But I'm still not getting it. :frown:
I have a physics exam tomorrow and am practicing so that I can actually pass, and this question for whatever reason or other is kicking my ass.

try writing down step by step on here. ill try and help you along.
 
  • #9
Swatje said:
try writing down step by step on here. ill try and help you along.

Ok

a. vmax = A*SQUR(k/m)

b. vmax2 = A * (k/m)2 (now out of the square root)

c. vmax2/A = k/m2 (divided by A)

d. vmax2/(Ak2) = m2 (divided by k, unsure if it should be squared or not)

e. SQUR(vmax2/(AK2)) = m (not sure if this is necessary)
 
  • #10
Dangelo said:
Ok

a. vmax = A*SQUR(k/m)

b. vmax2 = A * (k/m)2 (now out of the square root)

c. vmax2/A = k/m2 (divided by A)

d. vmax2/(Ak2) = m2 (divided by k, unsure if it should be squared or not)

e. SQUR(vmax2/(AK2)) = m (not sure if this is necessary)

ok. Your first step. From a to b. If you square both sides, keep in mind that a square cancels out a root, and variables that arent under a root get a square...
 
  • #11
Swatje said:
ok. Your first step. From a to b. If you square both sides, keep in mind that a square cancels out a root, and variables that arent under a root get a square...

Okay, so I see that I didn't square A... but when I do, I am left with the answer 0.4147...
 
  • #12
Dangelo said:
Okay, so I see that I didn't square A... but when I do, I am left with the answer 0.4147...

You didnt only forget to square A, but you also squared k/m when not necessary, because of the root. :)
 
  • #13
Also, to add...

First fix your step from a-->b
Also, from c-->d if you divide by k, how did m end up on the top and nothing changed on the left hand side.
 
  • #14
Swatje said:
You didnt only forget to square A, but you also squared k/m when not necessary, because of the root. :)

D'oh. Okay, well I've taken that into consideration and am now getting 0.922~.

lukas86 said:
Also, to add...

First fix your step from a-->b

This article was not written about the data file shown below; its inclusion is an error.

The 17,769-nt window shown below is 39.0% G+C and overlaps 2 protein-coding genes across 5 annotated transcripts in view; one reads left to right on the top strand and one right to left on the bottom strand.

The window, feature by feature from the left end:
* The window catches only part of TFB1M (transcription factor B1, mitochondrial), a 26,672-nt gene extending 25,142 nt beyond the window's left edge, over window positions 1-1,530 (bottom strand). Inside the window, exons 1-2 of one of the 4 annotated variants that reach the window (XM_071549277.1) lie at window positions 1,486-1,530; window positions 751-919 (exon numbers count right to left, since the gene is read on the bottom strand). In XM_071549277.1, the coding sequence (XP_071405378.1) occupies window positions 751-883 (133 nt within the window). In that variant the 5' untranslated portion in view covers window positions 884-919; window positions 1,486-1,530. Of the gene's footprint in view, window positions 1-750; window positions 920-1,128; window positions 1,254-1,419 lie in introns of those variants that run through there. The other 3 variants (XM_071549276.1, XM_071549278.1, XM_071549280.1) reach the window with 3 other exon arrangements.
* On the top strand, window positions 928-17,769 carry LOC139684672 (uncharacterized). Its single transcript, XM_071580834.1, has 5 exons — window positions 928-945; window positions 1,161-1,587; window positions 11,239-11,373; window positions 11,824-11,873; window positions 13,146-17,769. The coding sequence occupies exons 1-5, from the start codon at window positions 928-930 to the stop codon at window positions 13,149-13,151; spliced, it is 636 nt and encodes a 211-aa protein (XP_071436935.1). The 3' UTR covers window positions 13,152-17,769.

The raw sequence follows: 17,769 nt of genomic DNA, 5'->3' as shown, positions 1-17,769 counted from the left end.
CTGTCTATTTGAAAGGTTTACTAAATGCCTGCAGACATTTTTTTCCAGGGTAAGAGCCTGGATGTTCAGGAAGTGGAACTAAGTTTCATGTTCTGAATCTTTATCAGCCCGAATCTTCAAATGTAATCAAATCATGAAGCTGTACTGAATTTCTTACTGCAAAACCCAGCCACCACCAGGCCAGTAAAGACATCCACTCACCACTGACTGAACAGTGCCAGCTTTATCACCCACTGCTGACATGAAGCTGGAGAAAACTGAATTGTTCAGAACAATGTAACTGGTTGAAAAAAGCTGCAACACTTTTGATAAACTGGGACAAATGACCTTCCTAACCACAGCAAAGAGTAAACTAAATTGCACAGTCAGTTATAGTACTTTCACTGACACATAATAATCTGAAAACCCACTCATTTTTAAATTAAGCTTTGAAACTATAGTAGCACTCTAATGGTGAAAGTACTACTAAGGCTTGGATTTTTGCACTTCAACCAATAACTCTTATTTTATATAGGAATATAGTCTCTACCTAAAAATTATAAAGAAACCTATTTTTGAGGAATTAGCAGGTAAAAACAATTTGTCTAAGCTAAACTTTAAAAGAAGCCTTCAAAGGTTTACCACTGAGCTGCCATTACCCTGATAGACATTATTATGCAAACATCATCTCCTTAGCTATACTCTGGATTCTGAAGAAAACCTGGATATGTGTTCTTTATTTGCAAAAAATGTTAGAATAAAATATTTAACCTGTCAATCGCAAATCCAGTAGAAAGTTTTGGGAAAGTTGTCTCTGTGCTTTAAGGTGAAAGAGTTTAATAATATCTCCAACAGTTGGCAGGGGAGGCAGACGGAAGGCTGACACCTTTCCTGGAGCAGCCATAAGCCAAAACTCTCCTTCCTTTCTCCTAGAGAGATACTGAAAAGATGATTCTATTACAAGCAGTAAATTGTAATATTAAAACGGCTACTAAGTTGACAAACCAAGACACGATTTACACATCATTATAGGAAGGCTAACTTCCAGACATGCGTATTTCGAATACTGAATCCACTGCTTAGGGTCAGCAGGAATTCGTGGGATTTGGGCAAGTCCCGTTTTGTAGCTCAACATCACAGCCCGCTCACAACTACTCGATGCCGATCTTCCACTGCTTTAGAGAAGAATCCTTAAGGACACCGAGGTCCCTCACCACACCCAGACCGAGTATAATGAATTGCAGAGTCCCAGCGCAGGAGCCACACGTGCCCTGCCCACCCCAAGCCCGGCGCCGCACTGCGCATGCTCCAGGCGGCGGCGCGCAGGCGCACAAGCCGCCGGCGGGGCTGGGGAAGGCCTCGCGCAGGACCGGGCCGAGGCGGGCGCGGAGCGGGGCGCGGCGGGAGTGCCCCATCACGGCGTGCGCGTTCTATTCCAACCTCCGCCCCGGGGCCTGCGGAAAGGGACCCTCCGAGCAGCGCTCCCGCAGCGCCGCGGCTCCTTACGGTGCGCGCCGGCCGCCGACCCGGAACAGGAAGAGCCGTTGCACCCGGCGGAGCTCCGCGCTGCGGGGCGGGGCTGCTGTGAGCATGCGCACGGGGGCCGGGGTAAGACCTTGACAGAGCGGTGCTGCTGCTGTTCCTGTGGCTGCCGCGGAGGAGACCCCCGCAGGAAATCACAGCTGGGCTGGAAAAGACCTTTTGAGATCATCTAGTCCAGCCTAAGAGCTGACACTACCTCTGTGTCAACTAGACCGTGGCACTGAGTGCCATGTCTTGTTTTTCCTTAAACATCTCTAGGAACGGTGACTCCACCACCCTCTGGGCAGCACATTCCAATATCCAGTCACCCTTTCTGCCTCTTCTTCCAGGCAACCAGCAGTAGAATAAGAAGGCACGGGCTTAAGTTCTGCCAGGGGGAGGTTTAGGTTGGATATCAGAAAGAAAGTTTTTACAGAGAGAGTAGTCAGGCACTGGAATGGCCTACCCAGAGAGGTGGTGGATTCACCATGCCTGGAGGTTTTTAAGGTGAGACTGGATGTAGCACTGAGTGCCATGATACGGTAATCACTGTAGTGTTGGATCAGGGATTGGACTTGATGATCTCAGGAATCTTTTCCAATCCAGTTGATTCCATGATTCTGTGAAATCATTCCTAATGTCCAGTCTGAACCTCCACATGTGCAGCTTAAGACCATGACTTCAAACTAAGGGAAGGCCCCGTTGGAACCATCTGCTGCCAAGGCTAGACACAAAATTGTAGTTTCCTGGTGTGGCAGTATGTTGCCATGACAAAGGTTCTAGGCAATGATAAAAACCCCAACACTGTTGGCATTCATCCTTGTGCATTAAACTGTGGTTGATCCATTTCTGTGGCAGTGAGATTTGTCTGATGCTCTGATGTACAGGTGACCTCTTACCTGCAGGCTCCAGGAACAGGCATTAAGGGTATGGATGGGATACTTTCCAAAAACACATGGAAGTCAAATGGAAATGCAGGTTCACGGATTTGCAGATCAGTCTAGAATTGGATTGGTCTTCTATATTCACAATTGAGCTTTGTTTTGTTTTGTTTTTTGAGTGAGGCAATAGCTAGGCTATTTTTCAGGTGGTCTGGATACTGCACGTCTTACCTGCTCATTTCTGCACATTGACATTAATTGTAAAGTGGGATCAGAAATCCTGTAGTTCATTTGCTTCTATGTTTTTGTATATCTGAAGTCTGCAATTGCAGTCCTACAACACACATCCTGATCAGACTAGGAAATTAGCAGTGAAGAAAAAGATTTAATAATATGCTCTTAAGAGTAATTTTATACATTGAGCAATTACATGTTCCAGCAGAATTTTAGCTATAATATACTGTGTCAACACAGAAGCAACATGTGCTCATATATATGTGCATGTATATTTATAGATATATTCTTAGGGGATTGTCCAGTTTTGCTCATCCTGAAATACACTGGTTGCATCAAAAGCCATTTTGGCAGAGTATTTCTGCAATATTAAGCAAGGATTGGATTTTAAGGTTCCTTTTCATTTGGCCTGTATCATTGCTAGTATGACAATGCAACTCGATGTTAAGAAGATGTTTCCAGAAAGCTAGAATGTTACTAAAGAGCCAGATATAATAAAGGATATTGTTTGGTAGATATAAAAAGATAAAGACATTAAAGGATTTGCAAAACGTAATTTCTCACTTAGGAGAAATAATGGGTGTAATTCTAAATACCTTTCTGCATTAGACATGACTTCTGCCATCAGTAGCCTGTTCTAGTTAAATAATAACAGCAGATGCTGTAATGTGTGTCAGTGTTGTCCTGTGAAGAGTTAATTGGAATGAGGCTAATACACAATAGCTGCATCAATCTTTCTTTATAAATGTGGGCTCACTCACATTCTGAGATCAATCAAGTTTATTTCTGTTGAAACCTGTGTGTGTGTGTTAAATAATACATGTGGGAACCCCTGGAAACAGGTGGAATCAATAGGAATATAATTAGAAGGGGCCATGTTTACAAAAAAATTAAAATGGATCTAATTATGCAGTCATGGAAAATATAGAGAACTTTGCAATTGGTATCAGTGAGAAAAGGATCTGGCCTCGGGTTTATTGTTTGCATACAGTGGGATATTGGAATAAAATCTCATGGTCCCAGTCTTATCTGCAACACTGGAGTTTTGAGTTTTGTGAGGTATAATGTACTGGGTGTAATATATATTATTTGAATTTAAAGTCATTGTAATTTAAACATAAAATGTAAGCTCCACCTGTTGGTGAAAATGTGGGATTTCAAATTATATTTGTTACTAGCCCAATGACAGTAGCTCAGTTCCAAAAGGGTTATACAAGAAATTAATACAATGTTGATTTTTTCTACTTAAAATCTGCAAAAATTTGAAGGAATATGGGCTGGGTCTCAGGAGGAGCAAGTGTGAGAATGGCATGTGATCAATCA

Also, from c-->d if you divide by k, how did m end up on the top and nothing changed on the left hand side.

I thought there was something wrong with that, but I don't see what I should have done... i should multiply by m? :confused:
 
  • #15
Well, let me try something like this for an example, just some random variables that have nothing to do with anything and let's solve for p


v*r/p = T/m

1/p = T / (m*r*v)

p = (m*r*v) / T <--- flipped the equation because the step before, it was 1/p

EDIT: What you're really doing from step 2-->3 is...


1/p *p = T / (m*r*v) *p (mult both sides by p)

1 = T*p / (m*r*v) (mult both sides by (m*r*v))

(m*r*v) = T*p (divide both sides by T)

(m*r*v) / T = p
 
Last edited:
  • #16
lukas86 said:
Well, let me try something like this for an example, just some random variables that have nothing to do with anything and let's solve for pv*r/p = T/m

1/p = T / (m*r*v)

p = (m*r*v) / T <--- flipped the equation because the step before, it was 1/p

Okay, I finally got it!

A2*K/vmax2 = m = 0.9609 = 0.961kg

Thank you Swatje, dirk_mec1, and lukas86, thank you very much!
Off to more studying, but I will most likely be back soon :)

Thanks again!
 

Related to What is the mass of the oscillator in an oscillating mass-spring system?

1. How do I manipulate a formula?

To manipulate a formula, you can use basic algebraic operations such as addition, subtraction, multiplication, division, and exponentiation. You can also rearrange the variables or use inverse operations to isolate a specific variable.

2. Why would I need to manipulate a formula?

Manipulating a formula allows you to solve for a specific variable, simplify complex equations, or convert the formula to a different form that is more useful for your particular problem.

3. Can I manipulate a formula in any way I want?

While there are certain rules and principles that govern how you can manipulate a formula, you have some flexibility in choosing the operations and rearrangements you use. However, it is important to ensure that your manipulations follow the rules of algebra and do not change the meaning of the original formula.

4. Are there any common mistakes to avoid when manipulating a formula?

Yes, some common mistakes to avoid include forgetting to perform the same operation on both sides of the equation, not distributing correctly, and making arithmetic errors. It is also important to double check your work and make sure you have not changed the meaning of the original formula.

5. Can I use a calculator to manipulate a formula?

Yes, a calculator can be a helpful tool when manipulating a formula. However, it is important to understand the steps and principles behind the manipulation rather than solely relying on the calculator's results. Additionally, make sure to use the correct order of operations when entering the formula into the calculator.